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Theresa M. Mullin

FDA Compliance

The Patient’s Voice Enhances FDA’s Approach to Drug Review and Development

Public meetings helped fulfill an FDA commitment one year ahead of schedule

Published: Thursday, October 20, 2016 - 15:51

Since the launch of the Patient-Focused Drug Development (PFDD) program as part of the fifth authorization of the Prescription Drug User Fee Act, the U.S. Food and Drug Administration (FDA) has worked intensively to explore ways to enhance the patient’s voice in drug development. Recently the FDA reached a particularly gratifying milestone in this important work with the 20th Patient-Focused Drug Development public meeting.

The Prescription Drug User Fee Act provides much needed funding from the pharmaceutical industry to support the FDA’s premarket review activities and the agency’s work to encourage drug development. Under this act, the FDA committed to obtain patients’ views in at least 20 disease areas over the course of the five-year period when the Prescription Drug User Fee Act must be reauthorized in September 2017. That means conducting a public meeting for each disease area to obtain patient perspectives on current treatment approaches and the impact of the disease on daily life. The FDA fulfilled this commitment one year ahead of schedule at the closing of the 20th PFDD meeting, which was with patients who have received organ transplants.

The PFDD meetings have provided the FDA opportunity to hear directly from patients, their families, and caregivers about the symptoms that matter most to them, the impact of disease on daily life, and how they view the benefits, risks, and burdens of current disease treatments. Hearing what patients care about is extremely valuable in understanding targeted disease areas and determining how best to facilitate drug development for particular diseases.

The FDA plays a critical role in drug development, but it is only one player in the process. Other stakeholders attending PFDD meetings (i.e., healthcare providers and industry sponsors) are also gaining valuable information. These meetings have helped identify and raise awareness of patients’ unmet needs, and focus engagement within the patient community (e.g., in preparation for the narcolepsy meeting patient groups collaborated to form a coalition called United Narcolepsy). This and more has been chronicled in Voice of the Patient reports, which provide a detailed account of the input heard at each meeting.

The Voice of the Patient reports are intended to be useful to FDA colleagues conducting reviews and the broader community. These reports summarize what was learned through patient speaker panels, audience participation, webcasts, and submissions to the public docket. Each report faithfully captures this information, which is distributed internally to the relevant review divisions for reference when advising sponsors on their drug development programs and when assessing products under review.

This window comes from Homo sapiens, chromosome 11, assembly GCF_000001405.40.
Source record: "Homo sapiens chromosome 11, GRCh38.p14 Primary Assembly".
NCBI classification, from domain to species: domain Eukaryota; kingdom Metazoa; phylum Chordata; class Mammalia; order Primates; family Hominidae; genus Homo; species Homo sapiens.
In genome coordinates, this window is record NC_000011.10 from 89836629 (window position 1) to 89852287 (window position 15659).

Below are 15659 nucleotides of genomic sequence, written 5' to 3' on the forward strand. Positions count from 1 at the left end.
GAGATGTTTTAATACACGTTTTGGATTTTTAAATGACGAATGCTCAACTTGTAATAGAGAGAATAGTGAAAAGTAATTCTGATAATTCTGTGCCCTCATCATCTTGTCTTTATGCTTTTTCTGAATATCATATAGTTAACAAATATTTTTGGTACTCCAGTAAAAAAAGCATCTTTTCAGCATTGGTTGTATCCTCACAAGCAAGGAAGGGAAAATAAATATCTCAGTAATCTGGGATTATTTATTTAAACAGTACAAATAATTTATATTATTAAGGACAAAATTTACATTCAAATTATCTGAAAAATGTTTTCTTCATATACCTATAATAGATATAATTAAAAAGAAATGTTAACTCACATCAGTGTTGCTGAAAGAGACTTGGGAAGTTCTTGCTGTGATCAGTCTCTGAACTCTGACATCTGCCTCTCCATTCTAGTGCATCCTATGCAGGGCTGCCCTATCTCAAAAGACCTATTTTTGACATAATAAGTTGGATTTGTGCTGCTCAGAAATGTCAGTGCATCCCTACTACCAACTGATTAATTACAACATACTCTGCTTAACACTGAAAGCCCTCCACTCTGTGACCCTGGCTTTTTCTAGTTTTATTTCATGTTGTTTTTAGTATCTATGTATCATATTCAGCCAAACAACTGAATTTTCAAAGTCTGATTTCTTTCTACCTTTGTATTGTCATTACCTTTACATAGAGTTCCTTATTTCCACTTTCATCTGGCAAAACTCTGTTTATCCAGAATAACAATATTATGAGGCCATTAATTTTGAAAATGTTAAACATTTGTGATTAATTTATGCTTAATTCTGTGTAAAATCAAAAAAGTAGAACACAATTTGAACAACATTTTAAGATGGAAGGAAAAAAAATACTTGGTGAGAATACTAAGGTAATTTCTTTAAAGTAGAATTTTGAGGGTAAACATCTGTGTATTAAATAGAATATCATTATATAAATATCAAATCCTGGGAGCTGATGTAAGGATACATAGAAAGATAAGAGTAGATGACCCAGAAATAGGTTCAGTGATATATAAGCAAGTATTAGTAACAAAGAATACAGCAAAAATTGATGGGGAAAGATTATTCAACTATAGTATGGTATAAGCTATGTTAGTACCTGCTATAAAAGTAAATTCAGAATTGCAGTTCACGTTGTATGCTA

As drug development advances in the 21st century, sponsors are using increasingly sophisticated and vital forms of technology to generate medicines of the future. But there is a critical part of drug development that has little to do with advanced technology. Instead, it has to do with listening to patients about their personal experiences living with diseases and treatments, and determining the best ways to reliably capture their perspectives to better integrate them into decision-making.

I believe that the long-term impact of PFDD will be better, more informed FDA decisions and oversight during drug development and during the review of marketing applications. We at the FDA are extremely grateful to the hundreds of patients and their loved ones who have so generously and, in some cases, courageously, participated in the PFDD meetings and shared personal stories, experiences, and perspectives.

The FDA may have met the latter of its Prescription Drug User Fee Act commitment, but it isn’t finished yet. Patient-focused drug development is a priority for the FDA. Beyond the 20 PFDD meetings already held, the FDA plans to hold four more by the end of fiscal year 2017. Additionally, the FDA recognizes that there are many more disease areas to address. To help expand the benefits of the PFDD initiative, the FDA welcomes similar patient-focused meetings organized by the patient groups themselves. Interested patient groups can submit a letter of intent, which is outlined in “Externally-led Patient-Focused Drug Development Meetings” on the FDA’s website.

One of the most valuable things the regulators at the FDA can do is simply listen. I’m reminded of that each time a PFDD public meeting is held. The FDA regulators will continue to listen—and learn—and look forward to continuing to gain the additional insights that only patients, their families, and caregivers can provide.


About The Author

Theresa M. Mullin

Theresa M. Mullin, Ph.D., is the director of the Food and Drug Administration’s (FDA) Office of Strategic Programs in the Center for Drug Evaluation and Research (CDER). Mullin currently leads the CDER Patient Focused Drug Development Initiative and the FDA delegation to the International Conference on Harmonization.